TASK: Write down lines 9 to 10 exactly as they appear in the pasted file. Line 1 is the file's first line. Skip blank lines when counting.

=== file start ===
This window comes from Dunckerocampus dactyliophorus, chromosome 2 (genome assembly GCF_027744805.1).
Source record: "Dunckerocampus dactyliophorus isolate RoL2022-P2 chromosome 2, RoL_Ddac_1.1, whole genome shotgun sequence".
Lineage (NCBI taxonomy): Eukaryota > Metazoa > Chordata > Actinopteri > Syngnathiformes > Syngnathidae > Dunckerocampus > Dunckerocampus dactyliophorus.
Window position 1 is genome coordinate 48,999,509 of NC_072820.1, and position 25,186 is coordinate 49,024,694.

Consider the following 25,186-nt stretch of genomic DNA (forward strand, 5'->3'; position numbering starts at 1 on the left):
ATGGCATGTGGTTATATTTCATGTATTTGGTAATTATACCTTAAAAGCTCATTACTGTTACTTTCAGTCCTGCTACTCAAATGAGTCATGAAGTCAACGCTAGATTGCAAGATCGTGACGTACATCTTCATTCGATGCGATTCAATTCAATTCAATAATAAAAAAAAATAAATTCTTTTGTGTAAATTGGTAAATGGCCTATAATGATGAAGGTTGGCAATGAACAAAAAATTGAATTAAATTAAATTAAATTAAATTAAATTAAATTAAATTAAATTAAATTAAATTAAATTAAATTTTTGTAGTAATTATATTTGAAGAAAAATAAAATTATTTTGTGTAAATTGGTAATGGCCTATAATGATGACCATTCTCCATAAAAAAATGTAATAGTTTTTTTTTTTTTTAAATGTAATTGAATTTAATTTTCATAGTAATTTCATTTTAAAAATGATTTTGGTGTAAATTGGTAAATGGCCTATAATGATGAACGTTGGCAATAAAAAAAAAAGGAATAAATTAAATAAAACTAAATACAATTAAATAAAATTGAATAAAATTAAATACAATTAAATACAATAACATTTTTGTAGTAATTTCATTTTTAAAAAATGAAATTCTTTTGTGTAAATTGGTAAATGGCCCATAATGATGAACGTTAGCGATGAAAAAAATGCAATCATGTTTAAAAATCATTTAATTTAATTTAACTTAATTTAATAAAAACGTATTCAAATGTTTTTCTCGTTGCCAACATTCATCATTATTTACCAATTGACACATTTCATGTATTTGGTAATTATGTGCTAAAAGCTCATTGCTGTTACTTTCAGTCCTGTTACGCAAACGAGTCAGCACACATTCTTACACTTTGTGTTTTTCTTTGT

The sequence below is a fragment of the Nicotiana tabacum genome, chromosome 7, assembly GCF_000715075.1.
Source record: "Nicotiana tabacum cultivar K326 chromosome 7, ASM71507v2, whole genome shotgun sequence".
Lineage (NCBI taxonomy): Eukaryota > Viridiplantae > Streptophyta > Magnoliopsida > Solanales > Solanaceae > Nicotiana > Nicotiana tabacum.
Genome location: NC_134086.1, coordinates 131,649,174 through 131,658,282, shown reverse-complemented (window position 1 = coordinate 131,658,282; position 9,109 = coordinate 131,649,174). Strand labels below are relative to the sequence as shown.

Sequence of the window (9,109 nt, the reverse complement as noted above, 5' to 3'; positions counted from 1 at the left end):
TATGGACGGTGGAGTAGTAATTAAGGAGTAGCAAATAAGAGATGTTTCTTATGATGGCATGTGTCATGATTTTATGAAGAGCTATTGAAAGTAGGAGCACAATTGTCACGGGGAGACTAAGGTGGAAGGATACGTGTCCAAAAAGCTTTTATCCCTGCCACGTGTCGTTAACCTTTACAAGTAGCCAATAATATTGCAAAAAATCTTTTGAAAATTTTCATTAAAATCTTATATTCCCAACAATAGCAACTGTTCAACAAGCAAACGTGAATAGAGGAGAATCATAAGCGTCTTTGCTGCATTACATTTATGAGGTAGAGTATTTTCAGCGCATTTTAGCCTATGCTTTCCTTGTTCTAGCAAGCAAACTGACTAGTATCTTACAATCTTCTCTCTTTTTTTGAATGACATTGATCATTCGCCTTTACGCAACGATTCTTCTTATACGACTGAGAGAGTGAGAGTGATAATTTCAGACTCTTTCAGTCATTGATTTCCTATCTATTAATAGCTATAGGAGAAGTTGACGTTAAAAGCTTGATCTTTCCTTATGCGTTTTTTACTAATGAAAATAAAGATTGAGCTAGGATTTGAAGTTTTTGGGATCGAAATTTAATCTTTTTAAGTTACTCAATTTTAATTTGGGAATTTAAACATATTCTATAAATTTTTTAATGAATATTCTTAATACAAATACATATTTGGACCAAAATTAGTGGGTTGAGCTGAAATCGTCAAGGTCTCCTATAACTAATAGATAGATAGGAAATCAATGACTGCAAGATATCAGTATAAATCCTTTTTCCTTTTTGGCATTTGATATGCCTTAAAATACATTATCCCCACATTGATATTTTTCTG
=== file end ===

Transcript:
Lineage (NCBI taxonomy): Eukaryota > Viridiplantae > Streptophyta > Magnoliopsida > Solanales > Solanaceae > Nicotiana > Nicotiana tabacum.
Genome location: NC_134086.1, coordinates 131,649,174 through 131,658,282, shown reverse-complemented (window position 1 = coordinate 131,658,282; position 9,109 = coordinate 131,649,174). Strand labels below are relative to the sequence as shown.